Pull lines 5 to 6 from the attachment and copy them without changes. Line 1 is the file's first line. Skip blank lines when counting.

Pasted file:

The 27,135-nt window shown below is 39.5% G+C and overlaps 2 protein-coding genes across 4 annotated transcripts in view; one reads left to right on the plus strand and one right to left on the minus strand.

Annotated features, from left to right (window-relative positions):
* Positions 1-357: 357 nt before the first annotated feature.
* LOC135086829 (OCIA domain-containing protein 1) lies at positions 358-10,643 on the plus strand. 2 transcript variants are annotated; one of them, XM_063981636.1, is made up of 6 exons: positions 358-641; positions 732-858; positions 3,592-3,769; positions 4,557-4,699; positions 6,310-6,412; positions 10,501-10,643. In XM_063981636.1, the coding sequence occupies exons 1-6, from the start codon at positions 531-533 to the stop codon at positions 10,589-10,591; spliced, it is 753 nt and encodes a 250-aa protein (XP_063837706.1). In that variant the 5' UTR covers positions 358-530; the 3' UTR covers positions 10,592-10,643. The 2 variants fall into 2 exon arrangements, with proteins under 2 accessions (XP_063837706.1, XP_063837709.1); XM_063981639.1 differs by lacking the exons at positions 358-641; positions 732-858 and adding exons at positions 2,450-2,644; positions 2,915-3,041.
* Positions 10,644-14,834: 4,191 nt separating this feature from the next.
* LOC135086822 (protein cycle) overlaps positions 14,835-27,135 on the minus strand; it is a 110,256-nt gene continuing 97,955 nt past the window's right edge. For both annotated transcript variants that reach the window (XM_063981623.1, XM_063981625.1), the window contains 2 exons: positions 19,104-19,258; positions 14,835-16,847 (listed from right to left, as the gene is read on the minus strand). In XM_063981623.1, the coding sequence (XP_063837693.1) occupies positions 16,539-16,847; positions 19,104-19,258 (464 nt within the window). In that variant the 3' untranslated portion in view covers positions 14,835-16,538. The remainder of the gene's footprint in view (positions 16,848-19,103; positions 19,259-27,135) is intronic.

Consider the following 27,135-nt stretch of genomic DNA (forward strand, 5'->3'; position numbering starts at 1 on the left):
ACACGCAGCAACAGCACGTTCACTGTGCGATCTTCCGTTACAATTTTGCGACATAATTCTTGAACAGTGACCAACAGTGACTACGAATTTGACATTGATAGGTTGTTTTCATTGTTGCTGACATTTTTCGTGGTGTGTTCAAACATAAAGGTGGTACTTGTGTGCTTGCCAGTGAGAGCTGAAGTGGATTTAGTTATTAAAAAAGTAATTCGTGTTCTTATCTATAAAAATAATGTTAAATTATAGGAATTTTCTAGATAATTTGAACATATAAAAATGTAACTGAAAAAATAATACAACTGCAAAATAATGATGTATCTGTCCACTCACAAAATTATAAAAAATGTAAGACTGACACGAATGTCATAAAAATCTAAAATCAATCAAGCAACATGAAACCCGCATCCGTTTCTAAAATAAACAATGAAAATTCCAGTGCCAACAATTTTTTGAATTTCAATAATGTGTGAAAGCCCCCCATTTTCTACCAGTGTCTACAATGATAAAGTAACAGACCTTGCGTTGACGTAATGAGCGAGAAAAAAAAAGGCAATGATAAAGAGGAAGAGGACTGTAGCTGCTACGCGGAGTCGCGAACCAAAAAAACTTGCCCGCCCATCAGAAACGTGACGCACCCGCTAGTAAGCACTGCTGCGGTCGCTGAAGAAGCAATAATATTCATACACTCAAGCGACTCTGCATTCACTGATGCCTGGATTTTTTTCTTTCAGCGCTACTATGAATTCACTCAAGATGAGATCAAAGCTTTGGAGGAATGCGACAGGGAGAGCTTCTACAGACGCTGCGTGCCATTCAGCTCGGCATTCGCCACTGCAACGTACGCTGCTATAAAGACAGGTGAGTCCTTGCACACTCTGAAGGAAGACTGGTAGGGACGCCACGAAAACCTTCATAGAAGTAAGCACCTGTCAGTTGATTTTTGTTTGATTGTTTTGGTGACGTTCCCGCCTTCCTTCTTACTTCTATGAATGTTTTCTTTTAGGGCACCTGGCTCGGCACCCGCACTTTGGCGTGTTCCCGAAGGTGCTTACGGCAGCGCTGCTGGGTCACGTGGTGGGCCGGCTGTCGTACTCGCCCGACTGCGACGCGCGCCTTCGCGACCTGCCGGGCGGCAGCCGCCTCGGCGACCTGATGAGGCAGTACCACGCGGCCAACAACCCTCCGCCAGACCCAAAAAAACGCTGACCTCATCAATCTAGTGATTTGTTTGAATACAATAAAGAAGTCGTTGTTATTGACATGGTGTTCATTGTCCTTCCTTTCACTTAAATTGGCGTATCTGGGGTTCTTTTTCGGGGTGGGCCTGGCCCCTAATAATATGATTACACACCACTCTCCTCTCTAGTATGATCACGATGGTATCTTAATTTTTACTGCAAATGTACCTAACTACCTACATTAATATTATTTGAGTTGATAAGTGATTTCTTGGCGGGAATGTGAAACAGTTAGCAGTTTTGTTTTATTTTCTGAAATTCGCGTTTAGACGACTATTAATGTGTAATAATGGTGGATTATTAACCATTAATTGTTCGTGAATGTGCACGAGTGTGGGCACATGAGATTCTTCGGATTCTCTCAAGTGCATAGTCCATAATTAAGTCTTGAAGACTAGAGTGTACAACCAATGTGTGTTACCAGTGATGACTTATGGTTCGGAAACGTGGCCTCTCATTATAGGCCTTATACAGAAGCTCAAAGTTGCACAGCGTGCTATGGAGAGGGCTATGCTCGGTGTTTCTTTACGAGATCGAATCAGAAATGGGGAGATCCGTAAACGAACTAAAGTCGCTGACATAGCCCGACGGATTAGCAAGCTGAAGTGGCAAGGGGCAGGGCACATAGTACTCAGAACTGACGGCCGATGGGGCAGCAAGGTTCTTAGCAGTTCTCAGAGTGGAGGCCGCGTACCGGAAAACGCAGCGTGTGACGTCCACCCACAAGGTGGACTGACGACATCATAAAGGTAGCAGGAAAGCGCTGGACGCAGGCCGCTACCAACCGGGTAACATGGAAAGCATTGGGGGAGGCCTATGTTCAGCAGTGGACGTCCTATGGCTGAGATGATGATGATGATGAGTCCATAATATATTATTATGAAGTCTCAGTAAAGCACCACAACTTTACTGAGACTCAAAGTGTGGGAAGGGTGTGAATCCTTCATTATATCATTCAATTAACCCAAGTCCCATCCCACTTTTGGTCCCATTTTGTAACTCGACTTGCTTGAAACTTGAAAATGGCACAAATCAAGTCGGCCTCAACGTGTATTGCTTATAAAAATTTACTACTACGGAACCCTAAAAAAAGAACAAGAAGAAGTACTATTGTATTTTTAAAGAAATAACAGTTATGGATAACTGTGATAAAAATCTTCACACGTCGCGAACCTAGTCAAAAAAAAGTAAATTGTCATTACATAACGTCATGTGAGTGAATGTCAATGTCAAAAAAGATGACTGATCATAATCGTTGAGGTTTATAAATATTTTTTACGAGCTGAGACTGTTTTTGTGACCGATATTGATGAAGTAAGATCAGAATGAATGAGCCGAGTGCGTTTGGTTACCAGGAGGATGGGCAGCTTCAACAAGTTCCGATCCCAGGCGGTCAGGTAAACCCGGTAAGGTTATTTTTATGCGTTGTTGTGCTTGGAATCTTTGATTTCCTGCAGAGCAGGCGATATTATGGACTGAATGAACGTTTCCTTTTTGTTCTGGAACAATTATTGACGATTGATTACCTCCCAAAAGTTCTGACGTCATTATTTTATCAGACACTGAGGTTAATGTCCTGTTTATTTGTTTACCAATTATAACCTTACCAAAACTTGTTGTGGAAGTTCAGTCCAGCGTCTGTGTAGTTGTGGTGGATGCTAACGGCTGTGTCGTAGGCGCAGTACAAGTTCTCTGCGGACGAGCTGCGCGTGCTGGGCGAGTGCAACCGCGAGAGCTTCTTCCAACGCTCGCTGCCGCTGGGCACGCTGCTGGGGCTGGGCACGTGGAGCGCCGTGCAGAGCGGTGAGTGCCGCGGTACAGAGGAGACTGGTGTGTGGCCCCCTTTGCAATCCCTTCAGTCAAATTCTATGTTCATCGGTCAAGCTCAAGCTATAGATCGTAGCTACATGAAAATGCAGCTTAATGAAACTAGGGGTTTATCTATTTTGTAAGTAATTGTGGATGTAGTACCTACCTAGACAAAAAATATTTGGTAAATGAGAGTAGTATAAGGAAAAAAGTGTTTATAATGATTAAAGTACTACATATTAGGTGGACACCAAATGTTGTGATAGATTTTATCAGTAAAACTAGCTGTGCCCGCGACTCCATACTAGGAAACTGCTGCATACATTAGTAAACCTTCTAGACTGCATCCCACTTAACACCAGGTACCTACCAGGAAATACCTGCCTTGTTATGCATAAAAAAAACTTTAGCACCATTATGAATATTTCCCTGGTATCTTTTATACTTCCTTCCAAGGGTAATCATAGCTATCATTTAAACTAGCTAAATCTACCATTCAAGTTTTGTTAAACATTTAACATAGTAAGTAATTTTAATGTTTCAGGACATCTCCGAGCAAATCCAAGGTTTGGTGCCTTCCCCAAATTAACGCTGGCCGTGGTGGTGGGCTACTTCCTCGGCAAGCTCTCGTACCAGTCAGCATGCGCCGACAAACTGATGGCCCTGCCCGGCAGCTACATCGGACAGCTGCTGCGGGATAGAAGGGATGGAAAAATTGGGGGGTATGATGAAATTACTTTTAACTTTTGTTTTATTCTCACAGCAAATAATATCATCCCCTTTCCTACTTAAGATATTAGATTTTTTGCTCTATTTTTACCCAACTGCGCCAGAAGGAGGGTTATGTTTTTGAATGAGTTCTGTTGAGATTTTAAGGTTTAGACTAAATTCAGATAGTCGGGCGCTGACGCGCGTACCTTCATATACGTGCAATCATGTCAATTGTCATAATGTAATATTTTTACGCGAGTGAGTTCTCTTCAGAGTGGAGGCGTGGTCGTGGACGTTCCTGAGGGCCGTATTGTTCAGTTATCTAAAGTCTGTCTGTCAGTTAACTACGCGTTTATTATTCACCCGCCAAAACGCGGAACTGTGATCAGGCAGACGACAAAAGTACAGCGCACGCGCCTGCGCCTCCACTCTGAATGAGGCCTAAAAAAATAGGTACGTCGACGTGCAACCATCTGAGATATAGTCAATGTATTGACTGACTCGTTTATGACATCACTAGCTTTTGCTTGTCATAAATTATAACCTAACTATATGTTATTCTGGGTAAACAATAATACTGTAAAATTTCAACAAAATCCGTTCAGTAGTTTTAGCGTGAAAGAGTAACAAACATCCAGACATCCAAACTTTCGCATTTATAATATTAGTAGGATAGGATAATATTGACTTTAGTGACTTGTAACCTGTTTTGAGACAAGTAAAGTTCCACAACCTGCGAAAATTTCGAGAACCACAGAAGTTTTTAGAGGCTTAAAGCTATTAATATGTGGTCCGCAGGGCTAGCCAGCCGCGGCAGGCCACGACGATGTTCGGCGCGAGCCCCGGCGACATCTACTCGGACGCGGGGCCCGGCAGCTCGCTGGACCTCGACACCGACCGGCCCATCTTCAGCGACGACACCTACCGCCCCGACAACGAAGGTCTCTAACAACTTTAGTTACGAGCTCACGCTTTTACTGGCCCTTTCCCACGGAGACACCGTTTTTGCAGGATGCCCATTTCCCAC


* Positions 10,644-14,834: 4,191 nt separating this feature from the next.
* LOC135086822 (protein cycle) overlaps positions 14,835-27,135 on the minus strand; it is a 110,256-nt gene continuing 97,955 nt past the window's right edge. For both annotated transcript variants that reach the window (XM_063981623.1, XM_063981625.1), the window contains 2 exons: positions 19,104-19,258; positions 14,835-16,847 (listed from right to left, as the gene is read on the minus strand). In XM_063981623.1, the coding sequence (XP_063837693.1) occupies positions 16,539-16,847; positions 19,104-19,258 (464 nt within the window). In that variant the 3' untranslated portion in view covers positions 14,835-16,538. The remainder of the gene's footprint in view (positions 16,848-19,103; positions 19,259-27,135) is intronic.